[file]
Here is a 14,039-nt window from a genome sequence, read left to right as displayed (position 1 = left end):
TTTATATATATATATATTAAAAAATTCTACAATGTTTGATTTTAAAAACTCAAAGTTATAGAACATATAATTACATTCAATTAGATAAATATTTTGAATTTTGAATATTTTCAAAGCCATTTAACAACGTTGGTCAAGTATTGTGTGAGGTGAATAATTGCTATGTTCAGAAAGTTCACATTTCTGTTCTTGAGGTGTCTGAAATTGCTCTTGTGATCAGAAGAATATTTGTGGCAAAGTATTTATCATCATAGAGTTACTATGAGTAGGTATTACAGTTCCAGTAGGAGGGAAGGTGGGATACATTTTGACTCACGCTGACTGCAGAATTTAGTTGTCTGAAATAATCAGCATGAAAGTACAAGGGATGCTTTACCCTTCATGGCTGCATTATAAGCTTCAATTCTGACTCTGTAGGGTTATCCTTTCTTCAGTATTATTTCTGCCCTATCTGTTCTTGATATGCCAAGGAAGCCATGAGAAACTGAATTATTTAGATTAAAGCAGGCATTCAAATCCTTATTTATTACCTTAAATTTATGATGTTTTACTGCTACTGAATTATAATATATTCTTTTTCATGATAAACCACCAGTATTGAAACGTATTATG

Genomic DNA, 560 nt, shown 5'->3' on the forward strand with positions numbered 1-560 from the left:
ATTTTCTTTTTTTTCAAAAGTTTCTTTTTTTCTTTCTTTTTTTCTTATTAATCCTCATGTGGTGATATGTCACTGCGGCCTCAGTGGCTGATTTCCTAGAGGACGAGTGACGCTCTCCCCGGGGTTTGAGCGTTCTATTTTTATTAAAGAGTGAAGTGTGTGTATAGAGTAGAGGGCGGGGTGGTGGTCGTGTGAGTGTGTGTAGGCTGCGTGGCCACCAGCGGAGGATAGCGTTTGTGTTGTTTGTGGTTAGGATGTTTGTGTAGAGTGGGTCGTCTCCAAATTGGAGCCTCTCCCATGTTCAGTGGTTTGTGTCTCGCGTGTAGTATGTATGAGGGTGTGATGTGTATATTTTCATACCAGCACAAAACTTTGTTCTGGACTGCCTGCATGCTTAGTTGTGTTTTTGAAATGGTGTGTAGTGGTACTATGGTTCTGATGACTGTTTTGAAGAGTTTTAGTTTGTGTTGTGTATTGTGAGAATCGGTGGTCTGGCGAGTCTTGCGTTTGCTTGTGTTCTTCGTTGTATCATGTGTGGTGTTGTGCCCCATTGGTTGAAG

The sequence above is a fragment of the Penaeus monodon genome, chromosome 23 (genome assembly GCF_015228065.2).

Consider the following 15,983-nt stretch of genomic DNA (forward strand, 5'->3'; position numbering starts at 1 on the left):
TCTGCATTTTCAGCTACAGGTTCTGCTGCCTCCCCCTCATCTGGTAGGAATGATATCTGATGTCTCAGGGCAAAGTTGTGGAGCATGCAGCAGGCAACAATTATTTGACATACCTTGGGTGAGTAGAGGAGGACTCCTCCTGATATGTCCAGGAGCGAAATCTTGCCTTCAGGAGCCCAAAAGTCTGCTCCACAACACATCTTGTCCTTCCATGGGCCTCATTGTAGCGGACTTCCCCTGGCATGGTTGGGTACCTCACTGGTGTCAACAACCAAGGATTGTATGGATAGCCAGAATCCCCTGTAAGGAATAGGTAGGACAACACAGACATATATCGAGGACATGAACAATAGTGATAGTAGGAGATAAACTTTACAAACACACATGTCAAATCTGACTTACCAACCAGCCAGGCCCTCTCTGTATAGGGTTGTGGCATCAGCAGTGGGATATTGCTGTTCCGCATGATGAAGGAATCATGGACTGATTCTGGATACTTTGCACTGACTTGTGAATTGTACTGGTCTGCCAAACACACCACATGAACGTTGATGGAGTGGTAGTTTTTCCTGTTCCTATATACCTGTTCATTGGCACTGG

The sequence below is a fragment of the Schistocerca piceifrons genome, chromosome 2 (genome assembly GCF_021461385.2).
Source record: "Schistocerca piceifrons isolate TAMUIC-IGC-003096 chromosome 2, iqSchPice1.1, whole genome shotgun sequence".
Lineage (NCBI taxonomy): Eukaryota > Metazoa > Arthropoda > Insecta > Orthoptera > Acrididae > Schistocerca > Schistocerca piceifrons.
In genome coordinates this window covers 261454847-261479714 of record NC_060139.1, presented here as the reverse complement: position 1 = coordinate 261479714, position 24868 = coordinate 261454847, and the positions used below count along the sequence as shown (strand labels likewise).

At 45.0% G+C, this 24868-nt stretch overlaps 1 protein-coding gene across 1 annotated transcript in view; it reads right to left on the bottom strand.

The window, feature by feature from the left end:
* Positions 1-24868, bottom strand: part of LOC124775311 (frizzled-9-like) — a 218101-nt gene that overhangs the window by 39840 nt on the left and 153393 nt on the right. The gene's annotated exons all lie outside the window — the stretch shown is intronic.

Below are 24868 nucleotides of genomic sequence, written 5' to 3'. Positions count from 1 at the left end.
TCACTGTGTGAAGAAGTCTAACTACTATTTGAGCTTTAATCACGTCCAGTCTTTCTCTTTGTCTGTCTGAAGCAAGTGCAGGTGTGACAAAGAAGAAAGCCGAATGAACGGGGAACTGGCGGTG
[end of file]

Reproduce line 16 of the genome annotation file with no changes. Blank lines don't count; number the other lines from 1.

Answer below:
TCACTGTGTGAAGAAGTCTAACTACTATTTGAGCTTTAATCACGTCCAGTCTTTCTCTTTGTCTGTCTGAAGCAAGTGCAGGTGTGACAAAGAAGAAAGCCGAATGAACGGGGAACTGGCGGTG